The aim of the present exploratory study; was to examine the effects of interval feedback (verbal) on netball umpires’ self-efficacy during competition. Although it has been well documented that feedback can have a positive effect upon the self-efficacy of sports performers (Kluger and DeNisi, 1996), as far as the authors are aware, there has been no published research into the effects of performance feedback on sports officials. Study design was illustrated in Figure 1.

RESULTS

Quantitative data collated from the umpire self- efficacy questionnaires during the tournament were analysed using a repeated measures factorial analysis of variance to determine any interaction effects between data. The analysis of variance (ANOVA) indicated no significant interaction effect for time x feedback condition (F4,35 = 0.05, p > 0.05), no main effect for condition (F4,35 = 0.06, p > .05) and time (F4,35 = 1.61, p > . 05). Mean self-efficacy scores was given Figure 2.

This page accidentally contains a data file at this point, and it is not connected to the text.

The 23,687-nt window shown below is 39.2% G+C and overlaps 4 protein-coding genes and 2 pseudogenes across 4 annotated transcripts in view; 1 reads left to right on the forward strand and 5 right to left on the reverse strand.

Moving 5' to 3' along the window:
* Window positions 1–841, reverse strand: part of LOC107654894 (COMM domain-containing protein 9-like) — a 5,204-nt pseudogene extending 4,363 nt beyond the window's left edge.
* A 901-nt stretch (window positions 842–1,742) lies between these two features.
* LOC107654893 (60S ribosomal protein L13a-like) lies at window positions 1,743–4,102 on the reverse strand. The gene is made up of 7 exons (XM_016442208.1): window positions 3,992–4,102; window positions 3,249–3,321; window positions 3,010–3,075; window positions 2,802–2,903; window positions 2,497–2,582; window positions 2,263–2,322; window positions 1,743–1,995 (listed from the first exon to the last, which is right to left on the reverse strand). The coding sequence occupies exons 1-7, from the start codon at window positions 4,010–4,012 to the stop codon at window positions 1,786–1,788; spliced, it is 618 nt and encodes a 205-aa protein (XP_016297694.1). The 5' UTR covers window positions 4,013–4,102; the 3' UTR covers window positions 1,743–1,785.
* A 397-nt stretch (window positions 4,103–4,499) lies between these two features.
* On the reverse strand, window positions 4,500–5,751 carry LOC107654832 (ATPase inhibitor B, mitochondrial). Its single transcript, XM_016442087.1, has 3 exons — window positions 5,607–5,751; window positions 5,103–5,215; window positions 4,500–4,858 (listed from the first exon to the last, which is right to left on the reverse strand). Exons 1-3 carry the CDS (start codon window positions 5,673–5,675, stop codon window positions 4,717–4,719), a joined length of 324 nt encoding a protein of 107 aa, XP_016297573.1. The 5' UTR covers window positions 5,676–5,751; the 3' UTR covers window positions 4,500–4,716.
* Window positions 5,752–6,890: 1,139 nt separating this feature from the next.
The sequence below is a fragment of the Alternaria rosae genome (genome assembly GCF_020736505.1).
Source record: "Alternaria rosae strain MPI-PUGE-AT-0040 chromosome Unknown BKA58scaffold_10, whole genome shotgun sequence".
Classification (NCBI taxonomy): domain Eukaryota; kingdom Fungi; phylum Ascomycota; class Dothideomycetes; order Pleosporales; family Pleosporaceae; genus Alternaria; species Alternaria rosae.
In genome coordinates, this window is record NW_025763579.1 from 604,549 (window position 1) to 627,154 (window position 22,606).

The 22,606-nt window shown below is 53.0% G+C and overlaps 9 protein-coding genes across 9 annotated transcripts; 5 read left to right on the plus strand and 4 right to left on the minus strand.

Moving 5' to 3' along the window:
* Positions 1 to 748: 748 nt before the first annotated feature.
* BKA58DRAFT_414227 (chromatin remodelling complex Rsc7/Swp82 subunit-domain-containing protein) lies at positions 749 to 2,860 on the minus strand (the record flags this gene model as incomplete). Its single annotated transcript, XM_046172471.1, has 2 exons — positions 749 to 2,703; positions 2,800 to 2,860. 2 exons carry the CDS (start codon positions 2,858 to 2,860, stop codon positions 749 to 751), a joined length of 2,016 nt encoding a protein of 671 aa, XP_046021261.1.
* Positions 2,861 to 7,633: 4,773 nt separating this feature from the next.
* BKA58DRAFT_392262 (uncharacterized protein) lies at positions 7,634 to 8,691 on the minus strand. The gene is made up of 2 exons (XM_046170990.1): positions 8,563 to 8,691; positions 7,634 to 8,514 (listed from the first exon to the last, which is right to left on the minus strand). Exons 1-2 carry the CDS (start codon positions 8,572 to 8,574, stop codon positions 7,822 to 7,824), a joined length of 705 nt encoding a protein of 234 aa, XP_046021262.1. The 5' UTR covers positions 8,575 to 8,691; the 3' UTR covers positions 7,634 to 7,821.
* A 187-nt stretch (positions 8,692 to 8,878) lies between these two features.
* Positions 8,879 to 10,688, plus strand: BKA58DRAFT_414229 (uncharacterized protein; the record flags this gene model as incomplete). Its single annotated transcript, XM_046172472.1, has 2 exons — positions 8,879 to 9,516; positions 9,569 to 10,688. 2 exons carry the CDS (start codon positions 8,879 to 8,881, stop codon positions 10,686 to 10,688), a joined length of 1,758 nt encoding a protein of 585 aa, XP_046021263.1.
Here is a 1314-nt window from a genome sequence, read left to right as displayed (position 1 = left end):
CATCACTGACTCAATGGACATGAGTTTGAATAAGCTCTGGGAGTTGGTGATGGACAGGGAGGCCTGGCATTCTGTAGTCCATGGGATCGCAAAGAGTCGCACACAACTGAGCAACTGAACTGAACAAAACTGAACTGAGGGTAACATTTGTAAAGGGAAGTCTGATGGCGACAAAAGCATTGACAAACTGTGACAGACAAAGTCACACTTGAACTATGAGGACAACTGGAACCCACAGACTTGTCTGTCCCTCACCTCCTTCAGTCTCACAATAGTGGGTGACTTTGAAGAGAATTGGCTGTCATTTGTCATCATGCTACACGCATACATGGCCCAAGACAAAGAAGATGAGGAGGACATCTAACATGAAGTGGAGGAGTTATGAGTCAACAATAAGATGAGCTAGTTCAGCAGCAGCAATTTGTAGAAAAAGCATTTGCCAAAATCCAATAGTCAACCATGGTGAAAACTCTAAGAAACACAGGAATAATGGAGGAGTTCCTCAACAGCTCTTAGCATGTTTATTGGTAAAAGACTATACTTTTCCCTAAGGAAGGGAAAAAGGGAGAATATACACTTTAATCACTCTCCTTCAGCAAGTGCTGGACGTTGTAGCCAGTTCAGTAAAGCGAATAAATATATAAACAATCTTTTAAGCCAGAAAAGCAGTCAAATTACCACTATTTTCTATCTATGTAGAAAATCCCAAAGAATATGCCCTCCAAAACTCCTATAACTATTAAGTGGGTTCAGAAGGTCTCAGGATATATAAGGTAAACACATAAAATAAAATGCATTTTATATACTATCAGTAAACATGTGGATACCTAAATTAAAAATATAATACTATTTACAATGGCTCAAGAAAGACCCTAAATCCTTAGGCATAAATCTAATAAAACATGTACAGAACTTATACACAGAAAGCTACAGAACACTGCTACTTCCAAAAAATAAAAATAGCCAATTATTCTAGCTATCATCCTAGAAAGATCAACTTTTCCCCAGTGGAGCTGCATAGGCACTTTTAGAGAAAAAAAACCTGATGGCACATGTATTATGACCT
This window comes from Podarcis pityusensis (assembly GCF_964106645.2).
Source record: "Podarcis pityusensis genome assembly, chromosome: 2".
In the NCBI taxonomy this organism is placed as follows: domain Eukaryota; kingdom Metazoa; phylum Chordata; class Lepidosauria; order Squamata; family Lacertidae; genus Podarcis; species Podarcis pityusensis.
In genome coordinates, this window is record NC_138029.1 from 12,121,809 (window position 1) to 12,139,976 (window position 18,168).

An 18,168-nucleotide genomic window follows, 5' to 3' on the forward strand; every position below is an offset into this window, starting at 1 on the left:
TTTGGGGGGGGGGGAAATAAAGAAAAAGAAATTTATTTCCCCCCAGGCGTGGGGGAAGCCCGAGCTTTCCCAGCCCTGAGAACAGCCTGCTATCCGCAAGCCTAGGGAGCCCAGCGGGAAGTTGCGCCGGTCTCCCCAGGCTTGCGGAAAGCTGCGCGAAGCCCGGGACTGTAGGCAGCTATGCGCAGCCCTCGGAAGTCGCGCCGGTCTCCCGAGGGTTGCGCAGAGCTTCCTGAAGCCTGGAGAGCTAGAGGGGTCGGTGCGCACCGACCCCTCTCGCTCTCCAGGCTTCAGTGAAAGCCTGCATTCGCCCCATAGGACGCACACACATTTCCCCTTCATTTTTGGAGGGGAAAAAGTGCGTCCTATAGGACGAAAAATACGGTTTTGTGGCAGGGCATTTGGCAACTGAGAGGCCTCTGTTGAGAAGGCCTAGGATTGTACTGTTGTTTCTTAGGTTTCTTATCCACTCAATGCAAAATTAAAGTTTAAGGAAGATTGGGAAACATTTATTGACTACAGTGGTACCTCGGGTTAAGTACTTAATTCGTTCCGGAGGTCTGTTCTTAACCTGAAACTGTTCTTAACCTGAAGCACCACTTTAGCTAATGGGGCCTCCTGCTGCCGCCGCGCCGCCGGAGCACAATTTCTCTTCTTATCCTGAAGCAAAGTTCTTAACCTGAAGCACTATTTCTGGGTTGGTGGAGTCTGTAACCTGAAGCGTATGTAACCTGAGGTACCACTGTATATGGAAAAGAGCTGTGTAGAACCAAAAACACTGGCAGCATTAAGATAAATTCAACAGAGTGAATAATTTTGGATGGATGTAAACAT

Mean feedback scores indicated that positive and motivational feedback was perceived to be most commonly given by the assessors, or received by the umpires. Conversely, mean scores for negative feedback were generally low, as shown in the Figure 3.

Pearson’s correlation was used to examine relationships between types of feedback for umpires’ and assessors’ feedback scores. Results indicated a moderate correlation between motivational feedback (FB2) and positive feedback (FB4) (r = 0.60, p < 0.05). Instructional feedback (FB1) and Negative feedback (FB3) showed no significant correlation with other types of feedback. A weak correlation between motivational feedback (AF2) and positive feedback (AF4) (r = 0.40, p < 0.05) was found.